Harry Potter appeared with a sharp “crack” in the field just beyond the Weasley’s orchard. Harry couldn’t hear the Apparition sound himself, and he rather hoped no one else had, either, because hadn’t quite made up his mind if he wanted to be there or not.
On the one hand, he really wanted to be with the Weasley family during Fred’s funeral. On the other, he feared that his presence would be an improper distraction, taking attention away from Fred and the people who were honoring him.
And if he’d possessed third and fourth hands, he would have used them to weigh his own desire to avoid stares and whispers against his desire to see Ginny.
Too late! Hermione appeared at the gate and spotted him. She waved, then turned her head back to look at someone inside the orchard walls. Whomever it was must have called her away, because she left the gate, but Harry knew she would tell everyone he’d arrived. He shouldered his rucksack, which contained a new set of dress robes in the color George had requested — magenta — and trudged to the orchard.
Apparently it was Fred who’d insisted on magenta robes for the employees of Weasely’s Wizarding Wheezes. Why George had applied the magenta theme to Fred’s funeral, Harry didn’t understand, but he supposed it was nicer than the black that Muggles always wore.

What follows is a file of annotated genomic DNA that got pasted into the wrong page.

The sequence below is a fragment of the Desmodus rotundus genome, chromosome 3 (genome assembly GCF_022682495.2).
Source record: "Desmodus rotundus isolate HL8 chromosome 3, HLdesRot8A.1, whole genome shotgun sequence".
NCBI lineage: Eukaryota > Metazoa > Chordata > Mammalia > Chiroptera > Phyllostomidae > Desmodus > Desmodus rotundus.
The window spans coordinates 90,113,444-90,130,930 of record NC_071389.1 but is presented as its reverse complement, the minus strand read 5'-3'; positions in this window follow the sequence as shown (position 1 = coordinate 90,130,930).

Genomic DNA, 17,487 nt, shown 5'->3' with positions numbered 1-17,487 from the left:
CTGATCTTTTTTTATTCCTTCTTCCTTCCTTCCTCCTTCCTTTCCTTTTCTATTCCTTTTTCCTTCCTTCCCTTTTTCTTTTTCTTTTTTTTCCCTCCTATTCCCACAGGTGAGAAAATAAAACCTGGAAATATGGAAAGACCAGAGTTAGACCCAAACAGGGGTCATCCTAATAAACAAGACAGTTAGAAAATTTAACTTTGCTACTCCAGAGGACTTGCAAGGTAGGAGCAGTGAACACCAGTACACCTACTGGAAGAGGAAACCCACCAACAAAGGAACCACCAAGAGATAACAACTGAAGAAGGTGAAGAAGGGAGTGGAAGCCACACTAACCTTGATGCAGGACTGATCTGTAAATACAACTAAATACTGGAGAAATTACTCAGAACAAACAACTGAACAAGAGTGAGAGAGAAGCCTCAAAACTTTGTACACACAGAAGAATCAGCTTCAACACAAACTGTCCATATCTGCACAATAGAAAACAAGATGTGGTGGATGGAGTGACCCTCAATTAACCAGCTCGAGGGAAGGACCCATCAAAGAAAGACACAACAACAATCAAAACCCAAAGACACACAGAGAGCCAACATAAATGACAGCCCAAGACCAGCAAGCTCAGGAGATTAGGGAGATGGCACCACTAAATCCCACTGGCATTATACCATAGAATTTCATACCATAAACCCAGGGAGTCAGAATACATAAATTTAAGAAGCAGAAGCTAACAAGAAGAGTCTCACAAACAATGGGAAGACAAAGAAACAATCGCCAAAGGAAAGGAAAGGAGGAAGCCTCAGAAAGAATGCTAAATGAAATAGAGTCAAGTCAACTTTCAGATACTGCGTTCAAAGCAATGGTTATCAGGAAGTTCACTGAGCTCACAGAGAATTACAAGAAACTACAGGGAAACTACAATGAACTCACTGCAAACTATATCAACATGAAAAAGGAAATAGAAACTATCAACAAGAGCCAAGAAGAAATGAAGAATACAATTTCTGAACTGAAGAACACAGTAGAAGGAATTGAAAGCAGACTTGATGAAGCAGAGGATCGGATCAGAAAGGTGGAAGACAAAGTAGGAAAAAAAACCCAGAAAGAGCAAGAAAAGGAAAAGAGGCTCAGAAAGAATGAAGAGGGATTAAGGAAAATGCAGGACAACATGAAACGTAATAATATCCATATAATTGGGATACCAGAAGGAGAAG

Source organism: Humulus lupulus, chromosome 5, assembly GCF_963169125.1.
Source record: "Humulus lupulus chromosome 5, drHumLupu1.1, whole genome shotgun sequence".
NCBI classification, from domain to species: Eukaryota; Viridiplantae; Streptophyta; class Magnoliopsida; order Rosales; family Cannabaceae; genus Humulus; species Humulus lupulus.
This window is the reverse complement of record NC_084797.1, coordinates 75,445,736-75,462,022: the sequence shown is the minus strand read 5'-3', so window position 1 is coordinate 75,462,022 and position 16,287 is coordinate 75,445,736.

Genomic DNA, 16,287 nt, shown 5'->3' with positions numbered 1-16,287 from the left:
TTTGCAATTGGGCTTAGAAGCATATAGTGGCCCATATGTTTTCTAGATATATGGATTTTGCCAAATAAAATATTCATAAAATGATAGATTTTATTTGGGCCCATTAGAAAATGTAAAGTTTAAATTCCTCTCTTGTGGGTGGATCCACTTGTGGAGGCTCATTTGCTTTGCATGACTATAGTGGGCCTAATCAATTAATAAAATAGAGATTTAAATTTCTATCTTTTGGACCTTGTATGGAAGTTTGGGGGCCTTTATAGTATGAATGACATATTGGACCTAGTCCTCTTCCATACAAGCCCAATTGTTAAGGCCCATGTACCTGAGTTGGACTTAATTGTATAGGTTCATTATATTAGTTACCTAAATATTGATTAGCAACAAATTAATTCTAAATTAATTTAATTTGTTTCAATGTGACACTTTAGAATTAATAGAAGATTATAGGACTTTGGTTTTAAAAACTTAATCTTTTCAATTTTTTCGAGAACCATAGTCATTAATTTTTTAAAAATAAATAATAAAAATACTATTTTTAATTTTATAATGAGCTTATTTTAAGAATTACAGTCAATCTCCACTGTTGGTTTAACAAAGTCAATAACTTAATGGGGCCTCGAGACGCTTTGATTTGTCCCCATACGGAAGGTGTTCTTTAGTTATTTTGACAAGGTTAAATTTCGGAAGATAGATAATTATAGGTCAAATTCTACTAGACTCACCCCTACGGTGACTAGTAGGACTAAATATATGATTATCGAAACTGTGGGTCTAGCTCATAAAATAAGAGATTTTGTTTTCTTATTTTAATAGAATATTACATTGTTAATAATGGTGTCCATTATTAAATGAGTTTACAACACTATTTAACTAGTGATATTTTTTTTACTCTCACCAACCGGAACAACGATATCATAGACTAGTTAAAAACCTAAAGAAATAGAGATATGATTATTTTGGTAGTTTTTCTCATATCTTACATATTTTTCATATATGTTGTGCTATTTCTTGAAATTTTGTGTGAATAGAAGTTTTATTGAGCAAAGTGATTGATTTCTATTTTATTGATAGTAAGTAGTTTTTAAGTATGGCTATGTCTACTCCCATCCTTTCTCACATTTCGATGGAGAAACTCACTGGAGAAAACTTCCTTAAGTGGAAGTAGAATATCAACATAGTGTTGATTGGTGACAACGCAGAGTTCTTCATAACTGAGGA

Harry had been bouncing between the Weasley’s, Hogwarts, and Number 12, Grimmauld Place for the past week, never feeling comfortable anywhere. He feared that his random wanderings might be annoying Ginny, but he needn’t have worried. The moment he stepped through the gate, Ginny ran up and wrapped her arms tight around him. He buried his face in her hair, which always smelled so good, and held her for a long moment.
They were interrupted by Mrs. Weasley, who called to Harry from the garden. Harry and Ginny smiled at each other, and without saying a word, they turned and walked arm-in-arm to join the others.
As Harry had expected, Fred’s funeral was very large, and very public. Wizards came from far and wide to pay their respects. Even the Daily Prophet was there, thankfully represented by a discreet reporter who seemed sincerely impressed by Fred and George’s anti-Voldemort efforts.